Some tentative definitions:
Thought: mental states and their transitions
Mental State: Thought or feeling with a particular content that relates to an individual’s behavior such as perceiving, remembering, or believing.
Task-unrelated thoughts: content not related to current activity
Daydreaming: Thoughts unrelated to exact reality, may be imaginary or focusing on a view of a particular topic
Dreaming: Dreams are largely audio visual experiences including goals and recent experiences. Lucid dreaming is directed but other dreaming is not.
Creativity: Combination of free association and focus toward a goal. Putting together new thoughts with a goal.
Dynamics of Thought
Considering the dynamics of how thoughts arise and change might lead to a better understanding than the particular contents of thoughts or stimulation. Mind wandering and rumination appear to be similar in that they are unrelated to a specific stimulus or current activity. But, mind wandering is free and changeable and rumination is not. Rumination is stuck in one theme of thoughts and feelings. Mind wandering might be related to possible future goals as well as specific tasks at hand
Thoughts can arise without a particular content and can change at any time to other content. Spontaneous thought can be altered by using the control of focus and concentration (cognitive control)—such as focusing on boring school work assignments. This type of direction on the free spontaneous thoughts are called constraints. Focusing with cognitive control is flexible because thought is brought back to the focus if it wanders (the same with meditation practice).
There are other forces that hold attention (constraints) to a particular information or thoughts. One is emotional concerns about our personal life, or something physical bothering us in the room such as a buzzing fly.
There are many constraints on our spontaneous thinking in a continuum. Mind wandering can be deliberately focused at any point (applying a constraint such as thinking about writing an article or song). Dreaming cannot. Creativity is more goal directed as is specific creative planning. Mind wandering as we said above is also different from rumination and obsessions.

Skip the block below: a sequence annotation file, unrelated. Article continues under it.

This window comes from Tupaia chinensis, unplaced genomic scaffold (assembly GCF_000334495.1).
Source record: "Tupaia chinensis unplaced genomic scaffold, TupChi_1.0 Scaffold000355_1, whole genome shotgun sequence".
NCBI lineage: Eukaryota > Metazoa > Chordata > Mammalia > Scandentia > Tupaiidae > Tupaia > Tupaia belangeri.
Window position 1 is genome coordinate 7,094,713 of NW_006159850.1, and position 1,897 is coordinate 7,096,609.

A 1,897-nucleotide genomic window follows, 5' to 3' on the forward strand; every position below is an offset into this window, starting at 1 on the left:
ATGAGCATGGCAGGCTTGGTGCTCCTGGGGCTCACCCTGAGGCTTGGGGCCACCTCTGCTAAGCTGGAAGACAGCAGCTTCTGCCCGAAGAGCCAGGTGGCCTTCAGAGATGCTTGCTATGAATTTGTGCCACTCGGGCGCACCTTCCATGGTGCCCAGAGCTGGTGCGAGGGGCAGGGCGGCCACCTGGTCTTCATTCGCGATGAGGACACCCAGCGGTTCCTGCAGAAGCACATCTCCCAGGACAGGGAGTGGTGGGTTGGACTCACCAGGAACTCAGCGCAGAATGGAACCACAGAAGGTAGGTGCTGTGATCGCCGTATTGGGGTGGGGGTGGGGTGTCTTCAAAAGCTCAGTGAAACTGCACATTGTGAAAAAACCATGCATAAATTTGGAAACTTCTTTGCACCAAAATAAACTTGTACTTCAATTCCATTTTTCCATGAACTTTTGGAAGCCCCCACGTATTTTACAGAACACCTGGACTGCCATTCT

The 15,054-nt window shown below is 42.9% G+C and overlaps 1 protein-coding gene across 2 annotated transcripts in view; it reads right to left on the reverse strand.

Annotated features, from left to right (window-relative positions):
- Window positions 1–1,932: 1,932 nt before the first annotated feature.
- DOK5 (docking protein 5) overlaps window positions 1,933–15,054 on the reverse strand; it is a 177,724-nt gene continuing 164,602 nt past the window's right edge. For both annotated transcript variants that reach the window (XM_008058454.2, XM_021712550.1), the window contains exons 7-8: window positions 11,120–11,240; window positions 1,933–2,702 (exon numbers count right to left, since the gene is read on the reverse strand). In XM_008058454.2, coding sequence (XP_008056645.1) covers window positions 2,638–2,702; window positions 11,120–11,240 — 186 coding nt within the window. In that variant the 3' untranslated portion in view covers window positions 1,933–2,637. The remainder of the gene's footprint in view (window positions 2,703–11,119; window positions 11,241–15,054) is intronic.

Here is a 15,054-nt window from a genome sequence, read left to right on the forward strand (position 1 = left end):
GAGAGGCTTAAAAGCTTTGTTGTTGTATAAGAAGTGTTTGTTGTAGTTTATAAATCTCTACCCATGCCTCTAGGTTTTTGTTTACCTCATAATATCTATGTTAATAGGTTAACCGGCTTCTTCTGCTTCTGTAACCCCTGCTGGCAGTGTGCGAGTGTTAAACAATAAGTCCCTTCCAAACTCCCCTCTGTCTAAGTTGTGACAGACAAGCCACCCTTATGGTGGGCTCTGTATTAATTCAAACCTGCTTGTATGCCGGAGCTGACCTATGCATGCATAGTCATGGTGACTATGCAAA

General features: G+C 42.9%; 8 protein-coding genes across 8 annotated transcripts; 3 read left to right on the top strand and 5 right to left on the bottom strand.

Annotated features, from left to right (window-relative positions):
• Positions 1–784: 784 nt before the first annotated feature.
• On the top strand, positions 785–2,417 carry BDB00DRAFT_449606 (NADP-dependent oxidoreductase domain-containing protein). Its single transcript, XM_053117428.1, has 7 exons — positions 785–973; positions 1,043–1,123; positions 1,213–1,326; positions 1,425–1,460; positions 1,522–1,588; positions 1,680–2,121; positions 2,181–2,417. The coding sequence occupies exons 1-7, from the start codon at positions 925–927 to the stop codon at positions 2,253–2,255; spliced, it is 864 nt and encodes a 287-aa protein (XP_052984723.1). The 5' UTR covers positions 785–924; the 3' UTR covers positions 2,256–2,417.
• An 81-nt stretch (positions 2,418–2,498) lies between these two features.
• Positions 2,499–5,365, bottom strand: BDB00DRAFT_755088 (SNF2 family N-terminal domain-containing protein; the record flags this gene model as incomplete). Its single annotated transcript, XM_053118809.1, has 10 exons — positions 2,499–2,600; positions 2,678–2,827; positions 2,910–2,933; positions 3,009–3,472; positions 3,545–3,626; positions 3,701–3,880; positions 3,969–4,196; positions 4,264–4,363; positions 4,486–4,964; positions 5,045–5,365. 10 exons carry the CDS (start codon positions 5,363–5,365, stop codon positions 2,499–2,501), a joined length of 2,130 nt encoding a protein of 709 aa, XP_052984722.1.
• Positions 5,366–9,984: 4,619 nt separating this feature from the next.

The DN has been observed to become inactive during focused tasks. But, in fact, DN is activated for quite a wide range of different internal mental states—not just spontaneous cognition. It is activated during focused internal thinking, meditation focused exercises, specifically thinking of a particular memory, thinking of our past history, and mentalizing, which is trying to understand what we think or what others think.
Among the many new circuits listed above that contribute to the total DN circuit, there are many large basic sub types.
I. The Core Subsystem of the DN appears to be the hub of a variety of related circuits. It is important in many kinds of internal thinking.
II. Another sub system are circuits in the medial temporal lobe DNN-MTL related to constructive mental simulations. These are putting together an imaginary future event from prior experiences.
III. The third subsystem is not yet clearly defined but is a distinct subset of circuits. It is called DN-SUB3. It can be related to internal processing of emotions and concepts, as well as thinking about our own thought or others.
IV. Another circuit is related to attention to tasks in the external world (not just internal thinking). This is called Dorsal Attention Network or DAN. This circuit focuses on sensory input and connects with the movement that is triggered by this sensory information. This circuit is involved with keeping the concentration and focus on the specific situation and not allowing it to move as in spontaneous thought.
The previous post on meditation discussed how meditation increases creativity by alternating between focus and free association, making both of them more efficient. In this current research view, the DN and DAN alternate and even dampen each other when there are shifts from focusing on the internal mental state and the external situation. Several different kinds of studies have seen these interactions including fMRIs during different mental activities including rest and measurement of neuronal groups in seizure patients. But, the full extent of this antagonism is not yet clear.
V. and VI. One way the shift can occur is when something new, unexpected or meaningful happens in the external environment. Another circuit directs the focus to this new external happening—the ventral attention network of VAN. There is yet another ill-defined circuit that deals with anything meaningful, either internal or external, (Salience Network) and this travels through the anterior insula. The relationship between these two networks is not clear—whether these are one or two networks.